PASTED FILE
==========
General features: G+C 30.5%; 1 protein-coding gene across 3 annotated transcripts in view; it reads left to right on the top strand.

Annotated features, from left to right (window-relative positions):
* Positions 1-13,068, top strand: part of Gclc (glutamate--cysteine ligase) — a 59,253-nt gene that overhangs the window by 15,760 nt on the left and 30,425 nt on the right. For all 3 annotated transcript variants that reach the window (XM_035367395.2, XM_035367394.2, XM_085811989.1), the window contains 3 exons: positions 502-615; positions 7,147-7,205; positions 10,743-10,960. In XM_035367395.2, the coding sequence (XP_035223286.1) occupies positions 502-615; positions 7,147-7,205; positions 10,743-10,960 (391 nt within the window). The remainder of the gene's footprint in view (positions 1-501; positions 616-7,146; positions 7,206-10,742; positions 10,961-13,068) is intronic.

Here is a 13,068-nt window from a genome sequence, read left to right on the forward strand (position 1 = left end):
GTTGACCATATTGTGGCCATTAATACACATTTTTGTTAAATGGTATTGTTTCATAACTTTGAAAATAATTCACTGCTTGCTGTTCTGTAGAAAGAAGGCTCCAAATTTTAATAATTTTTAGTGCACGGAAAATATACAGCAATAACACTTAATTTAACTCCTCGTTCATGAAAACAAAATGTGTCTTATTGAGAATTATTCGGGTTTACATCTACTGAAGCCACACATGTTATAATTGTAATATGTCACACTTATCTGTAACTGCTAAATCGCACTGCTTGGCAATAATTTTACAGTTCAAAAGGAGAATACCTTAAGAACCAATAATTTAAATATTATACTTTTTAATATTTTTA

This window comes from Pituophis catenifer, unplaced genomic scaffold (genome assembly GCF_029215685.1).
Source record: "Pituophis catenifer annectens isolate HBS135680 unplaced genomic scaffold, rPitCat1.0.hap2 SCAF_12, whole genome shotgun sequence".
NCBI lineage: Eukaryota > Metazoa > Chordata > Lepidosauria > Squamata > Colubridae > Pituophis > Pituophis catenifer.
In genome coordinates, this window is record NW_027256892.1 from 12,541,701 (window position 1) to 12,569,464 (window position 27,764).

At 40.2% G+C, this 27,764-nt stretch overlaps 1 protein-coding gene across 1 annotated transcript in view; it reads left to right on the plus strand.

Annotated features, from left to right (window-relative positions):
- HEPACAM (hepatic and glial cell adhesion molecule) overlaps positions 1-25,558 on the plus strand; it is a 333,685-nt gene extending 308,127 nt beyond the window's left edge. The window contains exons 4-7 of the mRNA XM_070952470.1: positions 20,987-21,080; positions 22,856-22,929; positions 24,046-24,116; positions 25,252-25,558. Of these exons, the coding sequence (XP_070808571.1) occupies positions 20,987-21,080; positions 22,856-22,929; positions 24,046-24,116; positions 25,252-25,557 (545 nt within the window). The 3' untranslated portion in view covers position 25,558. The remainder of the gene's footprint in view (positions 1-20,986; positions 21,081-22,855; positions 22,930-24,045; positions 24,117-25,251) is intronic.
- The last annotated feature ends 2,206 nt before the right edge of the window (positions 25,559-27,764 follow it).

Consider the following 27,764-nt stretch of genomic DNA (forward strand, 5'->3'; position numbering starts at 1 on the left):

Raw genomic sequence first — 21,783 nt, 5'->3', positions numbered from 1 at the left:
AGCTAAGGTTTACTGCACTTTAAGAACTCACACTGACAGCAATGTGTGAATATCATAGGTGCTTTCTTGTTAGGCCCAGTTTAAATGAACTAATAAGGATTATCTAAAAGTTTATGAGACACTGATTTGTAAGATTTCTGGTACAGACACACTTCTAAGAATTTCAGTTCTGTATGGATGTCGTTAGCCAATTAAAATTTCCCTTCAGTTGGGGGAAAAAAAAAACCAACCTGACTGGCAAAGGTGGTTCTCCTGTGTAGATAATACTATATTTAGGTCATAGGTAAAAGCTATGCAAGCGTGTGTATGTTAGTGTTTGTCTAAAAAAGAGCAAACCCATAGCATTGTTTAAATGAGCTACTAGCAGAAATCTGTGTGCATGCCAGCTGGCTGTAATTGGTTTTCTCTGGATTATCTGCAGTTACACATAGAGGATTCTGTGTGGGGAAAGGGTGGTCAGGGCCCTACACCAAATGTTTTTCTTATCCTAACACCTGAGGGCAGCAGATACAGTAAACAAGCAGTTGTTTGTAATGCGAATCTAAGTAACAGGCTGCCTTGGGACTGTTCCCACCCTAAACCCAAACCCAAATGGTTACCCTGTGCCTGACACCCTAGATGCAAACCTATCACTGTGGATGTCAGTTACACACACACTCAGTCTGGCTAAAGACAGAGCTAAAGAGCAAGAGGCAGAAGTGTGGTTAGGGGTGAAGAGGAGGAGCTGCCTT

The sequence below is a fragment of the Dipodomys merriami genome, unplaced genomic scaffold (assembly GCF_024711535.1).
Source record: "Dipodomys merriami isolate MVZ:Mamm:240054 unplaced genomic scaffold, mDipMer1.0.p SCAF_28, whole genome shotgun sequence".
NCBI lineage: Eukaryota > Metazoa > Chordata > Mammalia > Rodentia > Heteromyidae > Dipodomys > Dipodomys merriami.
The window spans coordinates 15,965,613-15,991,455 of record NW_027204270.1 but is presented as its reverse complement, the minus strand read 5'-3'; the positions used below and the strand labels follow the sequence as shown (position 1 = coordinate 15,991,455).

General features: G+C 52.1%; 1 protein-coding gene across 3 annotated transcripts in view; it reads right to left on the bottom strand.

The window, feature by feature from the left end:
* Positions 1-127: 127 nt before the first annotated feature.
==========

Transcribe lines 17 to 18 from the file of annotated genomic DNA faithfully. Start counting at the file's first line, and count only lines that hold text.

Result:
The sequence below is a fragment of the Dipodomys merriami genome, unplaced genomic scaffold (assembly GCF_024711535.1).
Source record: "Dipodomys merriami isolate MVZ:Mamm:240054 unplaced genomic scaffold, mDipMer1.0.p SCAF_28, whole genome shotgun sequence".